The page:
Licenses, certifications, and registrations
Mortgage loan officers in the United States must have a Mortgage Loan Originator (MLO) license. To become licensed, they must complete at least 20 hours of coursework, pass an exam, and submit to background and credit checks. Licenses must be renewed annually, and individual states may have additional requirements.
Several banking associations, including the American Bankers Association and the Mortgage Bankers Association, as well as a number of schools, offer courses, training programs, or certifications for loan officers. Although not required, certification shows dedication and expertise and thus may enhance a candidate’s employment opportunities.
In the United States, loan officers held about 316,900 jobs in 2019. The largest employers of loan officers were as follows:
- Credit intermediation and related activities - 81%
- Management of companies and enterprises - 5%
- Automobile dealers - 4%
The depository credit intermediation industry includes commercial banks and savings institutions, and nondepository credit intermediation includes mortgage companies.
Loan officers who specialize in consumer loans usually work in offices. Mortgage and commercial loan officers often work outside the office and meet with clients at their homes or businesses.
Most loan officers work full time and some work extensive hours.
The median annual wage for loan officers in the United States was $63,270 in May 2019. The lowest 10 percent earned less than $32,560, and the highest 10 percent earned more than $132,680.
In May 2019, the median annual wages for loan officers in the top industries in which they worked were as follows:
- Automobile dealers - $82,380
- Management of companies and enterprises - $65,910
- Credit intermediation and related activities - $62,210
The form of compensation varies widely by employer. Some loan officers are paid a flat salary; others are paid on commission. Those on commission usually are paid a base salary plus a commission for the loans they originate. Loan officers also may receive extra commission or bonuses based on the number of loans they originate or how well the loans perform.
In the United States, employment of loan officers is projected to grow 3 percent from 2018 to 2028, faster than the average for all occupations. Although the demand for loan officers will increase as the overall economy grows, the decline of bank branches and the increasing application of technology in loan processing may moderate employment growth.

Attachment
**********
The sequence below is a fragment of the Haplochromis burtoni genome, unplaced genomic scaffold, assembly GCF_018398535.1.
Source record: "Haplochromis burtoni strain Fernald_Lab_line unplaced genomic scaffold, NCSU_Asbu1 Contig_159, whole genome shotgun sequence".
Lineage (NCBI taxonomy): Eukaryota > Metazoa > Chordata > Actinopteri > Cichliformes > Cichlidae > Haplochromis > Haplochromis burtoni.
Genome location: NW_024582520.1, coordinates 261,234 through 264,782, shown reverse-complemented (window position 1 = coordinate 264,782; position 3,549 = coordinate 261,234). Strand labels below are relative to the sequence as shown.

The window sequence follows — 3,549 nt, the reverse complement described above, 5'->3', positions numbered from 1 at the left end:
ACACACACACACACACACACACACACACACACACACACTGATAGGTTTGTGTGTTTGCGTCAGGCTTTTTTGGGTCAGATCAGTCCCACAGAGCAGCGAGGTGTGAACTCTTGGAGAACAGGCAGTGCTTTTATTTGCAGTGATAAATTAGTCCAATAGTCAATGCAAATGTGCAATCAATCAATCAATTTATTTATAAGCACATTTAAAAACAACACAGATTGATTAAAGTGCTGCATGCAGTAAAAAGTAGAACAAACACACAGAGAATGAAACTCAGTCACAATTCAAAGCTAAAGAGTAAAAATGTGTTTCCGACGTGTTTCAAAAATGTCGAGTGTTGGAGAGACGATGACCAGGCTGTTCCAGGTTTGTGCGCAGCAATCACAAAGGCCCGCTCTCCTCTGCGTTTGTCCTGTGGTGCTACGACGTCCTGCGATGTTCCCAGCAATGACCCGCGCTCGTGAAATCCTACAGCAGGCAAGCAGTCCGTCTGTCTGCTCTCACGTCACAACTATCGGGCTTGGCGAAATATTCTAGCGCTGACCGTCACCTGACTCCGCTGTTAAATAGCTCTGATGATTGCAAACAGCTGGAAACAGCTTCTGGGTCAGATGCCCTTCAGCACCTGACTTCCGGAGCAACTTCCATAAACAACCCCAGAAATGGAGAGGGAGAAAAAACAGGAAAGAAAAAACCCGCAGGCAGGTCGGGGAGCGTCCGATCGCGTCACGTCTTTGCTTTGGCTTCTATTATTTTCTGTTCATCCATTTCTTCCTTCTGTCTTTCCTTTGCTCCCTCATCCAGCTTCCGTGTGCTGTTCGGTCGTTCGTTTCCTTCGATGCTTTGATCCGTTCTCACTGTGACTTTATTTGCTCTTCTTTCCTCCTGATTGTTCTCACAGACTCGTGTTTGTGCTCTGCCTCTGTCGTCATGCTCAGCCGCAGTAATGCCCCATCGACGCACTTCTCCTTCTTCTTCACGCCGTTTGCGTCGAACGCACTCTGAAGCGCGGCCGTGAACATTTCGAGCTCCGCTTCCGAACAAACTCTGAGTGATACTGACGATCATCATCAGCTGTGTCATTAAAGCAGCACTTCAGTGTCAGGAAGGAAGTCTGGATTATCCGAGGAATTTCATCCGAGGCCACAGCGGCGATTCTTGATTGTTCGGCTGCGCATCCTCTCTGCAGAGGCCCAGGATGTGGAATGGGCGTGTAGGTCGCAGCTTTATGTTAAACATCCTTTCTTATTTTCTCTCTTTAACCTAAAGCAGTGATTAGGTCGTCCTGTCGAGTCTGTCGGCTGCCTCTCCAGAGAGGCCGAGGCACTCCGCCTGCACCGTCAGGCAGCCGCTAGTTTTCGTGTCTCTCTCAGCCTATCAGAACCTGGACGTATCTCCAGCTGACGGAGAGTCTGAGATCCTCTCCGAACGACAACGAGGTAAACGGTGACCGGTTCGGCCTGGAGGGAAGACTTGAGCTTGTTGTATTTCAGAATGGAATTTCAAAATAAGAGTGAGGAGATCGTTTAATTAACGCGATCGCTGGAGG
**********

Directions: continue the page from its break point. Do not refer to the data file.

Economic growth will lead to more demand for loan officers, as both businesses and individuals seek credit to finance commercial investment and personal expenditure. Loan officers will be needed to evaluate the creditworthiness of applicants, and determine the likelihood that loans will be paid back in full and on time.
As bank customers increasingly use mobile and online banking services, the need for bank branches will decline. Banks have decreased the number of branches in operation in recent years, a trend that is expected to continue. Because the banking industry is the leading employer of loan officers, this trend will depress employment growth for these workers.
The increased use of technology in loan processing may moderate employment growth of loan officers over the decade. Loan officers are increasingly using computer software that can more efficiently process data and loan information, requiring reduced interactions with customers. This allows employment of fewer officers to process loan applications.
- "Loan Officers - Summary". Occupational Outlook Handbook. U.S. Bureau of Labor Statistics. Retrieved August 28, 2020.
- "What Loan Officers Do". Occupational Outlook Handbook. U.S. Bureau of Labor Statistics. Retrieved August 28, 2020.
- "How to Become a Loan Officer". Occupational Outlook Handbook. U.S. Bureau of Labor Statistics. Retrieved August 28, 2020.
- "Work Environment". Occupational Outlook Handbook. U.S. Bureau of Labor Statistics. Retrieved August 28, 2020.
- "Pay". Occupational Outlook Handbook. U.S. Bureau of Labor Statistics. Retrieved August 28, 2020.
- "Job Outlook". Occupational Outlook Handbook. U.S. Bureau of Labor Statistics. Retrieved August 28, 2020.